SINGAPORE: More people with disabilities (PWD) are participating in sport, with the Government exploring how a related master plan can make more progress, Senior Minister of State for Culture, Community and Youth Sim Ann told Parliament on Tuesday (Nov 5).
According to Sport Singapore’s (Sport SG) annual National Sports Participation Survey, slightly more than half – or 51 per cent – of PWDs participated in sport in 2018, an increase from the 28 per cent in 2015.
“We are encouraged by the growth in sports participation amongst persons with disabilities,” Ms Sim said.
She was responding to a question by Nominated Member of Parliament and para-athlete Yip Pin Xiu, who asked for a progress update on the Disability Sports Master Plan (DSMP) launched in May 2016.
The DSMP aims to develop Singapore’s capabilities in para sports and raise the profile of Team Singapore para-athletes.
Ms Sim said SportSG has been working with stakeholders since 2016 to implement the DSMP, setting up four Centres of Expertise, opening seven inclusive gyms and introducing a range of disability sport programmes.
One example is the Inclusive Sports Festival (ISF), which she said has been organised for three successive years and is a “key platform” for PWDs to try sports and an opportunity for the public to learn about disability sport.
“Altogether, the ISF and other awareness and outreach events have engaged more than 11,000 participants with disabilities and close to 90,000 others in the last three years,” she added.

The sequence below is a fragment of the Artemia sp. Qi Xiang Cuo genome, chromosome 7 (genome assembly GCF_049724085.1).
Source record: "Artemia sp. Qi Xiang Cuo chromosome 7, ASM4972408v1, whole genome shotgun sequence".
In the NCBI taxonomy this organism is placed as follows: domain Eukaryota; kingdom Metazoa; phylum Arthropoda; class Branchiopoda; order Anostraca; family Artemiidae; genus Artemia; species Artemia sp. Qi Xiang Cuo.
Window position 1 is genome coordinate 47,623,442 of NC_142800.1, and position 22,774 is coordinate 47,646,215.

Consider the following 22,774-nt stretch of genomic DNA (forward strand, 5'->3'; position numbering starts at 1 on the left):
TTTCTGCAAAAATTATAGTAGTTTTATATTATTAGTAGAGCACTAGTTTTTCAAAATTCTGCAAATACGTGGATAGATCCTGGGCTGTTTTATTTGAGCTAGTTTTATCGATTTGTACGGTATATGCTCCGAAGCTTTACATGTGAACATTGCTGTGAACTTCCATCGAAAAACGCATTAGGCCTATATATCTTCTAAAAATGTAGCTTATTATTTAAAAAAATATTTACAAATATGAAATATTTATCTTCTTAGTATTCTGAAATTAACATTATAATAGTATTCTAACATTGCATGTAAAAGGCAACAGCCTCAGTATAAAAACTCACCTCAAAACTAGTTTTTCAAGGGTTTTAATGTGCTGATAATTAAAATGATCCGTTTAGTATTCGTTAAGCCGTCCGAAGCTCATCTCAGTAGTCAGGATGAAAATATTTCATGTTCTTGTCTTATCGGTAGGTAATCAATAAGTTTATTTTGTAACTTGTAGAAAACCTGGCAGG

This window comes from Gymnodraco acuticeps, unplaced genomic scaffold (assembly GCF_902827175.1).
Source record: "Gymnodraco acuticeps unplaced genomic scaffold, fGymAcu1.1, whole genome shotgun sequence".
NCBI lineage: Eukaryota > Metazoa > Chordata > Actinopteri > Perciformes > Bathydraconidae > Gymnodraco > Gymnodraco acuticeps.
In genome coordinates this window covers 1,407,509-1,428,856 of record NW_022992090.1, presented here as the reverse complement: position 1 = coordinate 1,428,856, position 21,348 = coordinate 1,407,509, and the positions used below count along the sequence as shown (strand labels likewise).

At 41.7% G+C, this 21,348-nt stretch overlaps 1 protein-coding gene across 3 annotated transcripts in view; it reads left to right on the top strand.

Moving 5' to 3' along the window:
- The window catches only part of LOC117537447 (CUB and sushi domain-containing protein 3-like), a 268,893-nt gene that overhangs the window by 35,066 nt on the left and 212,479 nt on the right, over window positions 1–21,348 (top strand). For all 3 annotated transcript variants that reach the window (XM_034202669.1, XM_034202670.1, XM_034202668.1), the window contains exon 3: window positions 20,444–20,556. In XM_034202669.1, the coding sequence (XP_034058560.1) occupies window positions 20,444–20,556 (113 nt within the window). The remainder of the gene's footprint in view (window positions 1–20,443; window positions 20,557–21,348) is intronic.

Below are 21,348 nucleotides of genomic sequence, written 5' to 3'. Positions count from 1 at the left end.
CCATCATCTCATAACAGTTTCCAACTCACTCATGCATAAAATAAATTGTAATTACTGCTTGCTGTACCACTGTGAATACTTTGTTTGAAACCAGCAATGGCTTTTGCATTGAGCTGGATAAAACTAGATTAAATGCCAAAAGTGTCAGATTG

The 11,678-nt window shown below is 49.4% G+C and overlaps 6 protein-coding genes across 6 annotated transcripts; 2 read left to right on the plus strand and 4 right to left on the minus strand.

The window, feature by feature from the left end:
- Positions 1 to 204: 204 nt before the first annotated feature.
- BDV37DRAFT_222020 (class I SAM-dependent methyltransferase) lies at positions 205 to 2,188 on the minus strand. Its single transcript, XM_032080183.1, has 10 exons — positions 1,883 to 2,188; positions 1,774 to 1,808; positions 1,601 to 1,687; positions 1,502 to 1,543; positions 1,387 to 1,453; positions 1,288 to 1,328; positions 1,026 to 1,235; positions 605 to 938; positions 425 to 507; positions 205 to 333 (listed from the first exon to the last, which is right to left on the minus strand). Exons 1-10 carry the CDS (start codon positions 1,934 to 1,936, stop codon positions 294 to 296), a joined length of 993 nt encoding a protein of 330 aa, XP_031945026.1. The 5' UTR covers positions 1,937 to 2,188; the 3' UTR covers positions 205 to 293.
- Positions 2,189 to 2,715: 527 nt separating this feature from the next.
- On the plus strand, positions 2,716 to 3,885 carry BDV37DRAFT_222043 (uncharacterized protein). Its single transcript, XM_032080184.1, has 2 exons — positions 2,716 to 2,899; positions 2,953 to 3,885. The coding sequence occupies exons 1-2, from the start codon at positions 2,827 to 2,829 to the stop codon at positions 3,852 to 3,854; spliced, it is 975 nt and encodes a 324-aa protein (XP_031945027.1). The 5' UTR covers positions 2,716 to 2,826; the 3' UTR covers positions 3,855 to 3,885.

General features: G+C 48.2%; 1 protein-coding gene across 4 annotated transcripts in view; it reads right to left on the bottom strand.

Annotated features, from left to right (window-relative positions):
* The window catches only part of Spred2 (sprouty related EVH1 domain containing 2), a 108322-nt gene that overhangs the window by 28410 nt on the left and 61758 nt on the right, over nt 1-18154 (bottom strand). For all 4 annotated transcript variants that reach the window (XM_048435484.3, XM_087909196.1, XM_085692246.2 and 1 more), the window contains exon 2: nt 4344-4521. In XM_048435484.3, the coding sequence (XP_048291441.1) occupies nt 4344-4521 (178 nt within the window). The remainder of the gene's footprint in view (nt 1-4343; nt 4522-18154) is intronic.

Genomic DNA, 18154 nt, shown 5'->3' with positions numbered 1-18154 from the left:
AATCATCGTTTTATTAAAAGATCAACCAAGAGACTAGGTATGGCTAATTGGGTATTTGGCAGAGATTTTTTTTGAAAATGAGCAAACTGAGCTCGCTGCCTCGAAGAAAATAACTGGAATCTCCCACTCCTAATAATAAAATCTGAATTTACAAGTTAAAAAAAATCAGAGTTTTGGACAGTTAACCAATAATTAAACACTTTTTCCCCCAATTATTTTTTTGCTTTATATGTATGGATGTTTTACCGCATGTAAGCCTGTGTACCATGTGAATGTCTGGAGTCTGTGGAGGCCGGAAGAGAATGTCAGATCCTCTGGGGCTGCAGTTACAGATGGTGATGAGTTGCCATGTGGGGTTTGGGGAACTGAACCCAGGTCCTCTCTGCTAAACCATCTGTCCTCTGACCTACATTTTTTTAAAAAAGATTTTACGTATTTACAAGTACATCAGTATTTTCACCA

Beyond participation, Ms Sim said SportSG works with key stakeholders, such as the Ministry of Education and Singapore Disability Sports Council (SDSC), to develop talent in disability sports.
For instance, she said SportSG provides SDSC with financial resources and facilities to support the training of athletes in various para sports, adding that 10 out of the current crop of 72 spexScholars are para-athletes.
“Team Singapore para-athletes received campaign funding in their preparations for the upcoming ASEAN Para Games in January next year,” she added.
Ms Sim said SportSG also partnered the International Paralympic Committee to grow the pool of disability sports coaches in Singapore, highlighting that 500 coaches, 300 SportSG staff and 1,600 volunteers have completed relevant courses to support disability sport programmes.
While Ms Sim said the DSMP has made good progress, she said the ministry is continually exploring how to increase its impact, adding that SportSG in August published a progress review in its Vision 2030 mid-term report.
“SportSG stated in its report that it will broaden its range of partnerships to include corporations and organisations to form ‘Communities of Care’ that can serve the community in impactful ways, such as by supporting the DSMP and promoting social inclusion through sport,” she stated.
“We welcome ideas and suggestions from the Member and others in the sport and special needs communities to improve the implementation of the DSMP.”